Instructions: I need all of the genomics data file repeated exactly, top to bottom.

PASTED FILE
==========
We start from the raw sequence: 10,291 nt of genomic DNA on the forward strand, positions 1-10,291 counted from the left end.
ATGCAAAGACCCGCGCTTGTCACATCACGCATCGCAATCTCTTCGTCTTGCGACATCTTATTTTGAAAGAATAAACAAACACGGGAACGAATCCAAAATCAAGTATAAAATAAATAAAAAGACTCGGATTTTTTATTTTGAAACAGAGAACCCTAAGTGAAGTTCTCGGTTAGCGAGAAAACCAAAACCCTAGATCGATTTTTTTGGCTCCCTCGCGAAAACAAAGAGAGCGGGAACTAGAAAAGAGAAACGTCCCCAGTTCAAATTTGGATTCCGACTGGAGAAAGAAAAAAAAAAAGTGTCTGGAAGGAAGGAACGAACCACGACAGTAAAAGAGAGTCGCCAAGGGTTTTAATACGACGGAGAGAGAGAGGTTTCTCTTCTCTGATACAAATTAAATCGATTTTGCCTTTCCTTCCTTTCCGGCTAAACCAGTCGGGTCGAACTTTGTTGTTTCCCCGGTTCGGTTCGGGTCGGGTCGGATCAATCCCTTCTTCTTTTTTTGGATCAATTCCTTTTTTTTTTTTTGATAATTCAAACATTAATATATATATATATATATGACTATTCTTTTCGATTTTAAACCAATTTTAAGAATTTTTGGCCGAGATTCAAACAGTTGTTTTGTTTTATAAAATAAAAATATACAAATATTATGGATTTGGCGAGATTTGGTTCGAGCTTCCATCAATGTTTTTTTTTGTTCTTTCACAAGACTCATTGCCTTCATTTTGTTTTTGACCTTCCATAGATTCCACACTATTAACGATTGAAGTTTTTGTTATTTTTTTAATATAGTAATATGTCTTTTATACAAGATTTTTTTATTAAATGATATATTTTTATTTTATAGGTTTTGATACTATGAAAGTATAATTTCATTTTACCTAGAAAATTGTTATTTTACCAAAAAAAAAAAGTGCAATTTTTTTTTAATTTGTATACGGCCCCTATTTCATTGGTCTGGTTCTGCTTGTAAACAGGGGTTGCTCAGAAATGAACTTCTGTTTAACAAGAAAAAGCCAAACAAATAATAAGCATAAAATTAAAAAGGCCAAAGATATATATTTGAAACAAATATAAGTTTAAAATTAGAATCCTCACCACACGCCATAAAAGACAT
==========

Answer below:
We start from the raw sequence: 10,291 nt of genomic DNA on the forward strand, positions 1-10,291 counted from the left end.
ATGCAAAGACCCGCGCTTGTCACATCACGCATCGCAATCTCTTCGTCTTGCGACATCTTATTTTGAAAGAATAAACAAACACGGGAACGAATCCAAAATCAAGTATAAAATAAATAAAAAGACTCGGATTTTTTATTTTGAAACAGAGAACCCTAAGTGAAGTTCTCGGTTAGCGAGAAAACCAAAACCCTAGATCGATTTTTTTGGCTCCCTCGCGAAAACAAAGAGAGCGGGAACTAGAAAAGAGAAACGTCCCCAGTTCAAATTTGGATTCCGACTGGAGAAAGAAAAAAAAAAAGTGTCTGGAAGGAAGGAACGAACCACGACAGTAAAAGAGAGTCGCCAAGGGTTTTAATACGACGGAGAGAGAGAGGTTTCTCTTCTCTGATACAAATTAAATCGATTTTGCCTTTCCTTCCTTTCCGGCTAAACCAGTCGGGTCGAACTTTGTTGTTTCCCCGGTTCGGTTCGGGTCGGGTCGGATCAATCCCTTCTTCTTTTTTTGGATCAATTCCTTTTTTTTTTTTTGATAATTCAAACATTAATATATATATATATATATGACTATTCTTTTCGATTTTAAACCAATTTTAAGAATTTTTGGCCGAGATTCAAACAGTTGTTTTGTTTTATAAAATAAAAATATACAAATATTATGGATTTGGCGAGATTTGGTTCGAGCTTCCATCAATGTTTTTTTTTGTTCTTTCACAAGACTCATTGCCTTCATTTTGTTTTTGACCTTCCATAGATTCCACACTATTAACGATTGAAGTTTTTGTTATTTTTTTAATATAGTAATATGTCTTTTATACAAGATTTTTTTATTAAATGATATATTTTTATTTTATAGGTTTTGATACTATGAAAGTATAATTTCATTTTACCTAGAAAATTGTTATTTTACCAAAAAAAAAAAGTGCAATTTTTTTTTAATTTGTATACGGCCCCTATTTCATTGGTCTGGTTCTGCTTGTAAACAGGGGTTGCTCAGAAATGAACTTCTGTTTAACAAGAAAAAGCCAAACAAATAATAAGCATAAAATTAAAAAGGCCAAAGATATATATTTGAAACAAATATAAGTTTAAAATTAGAATCCTCACCACACGCCATAAAAGACAT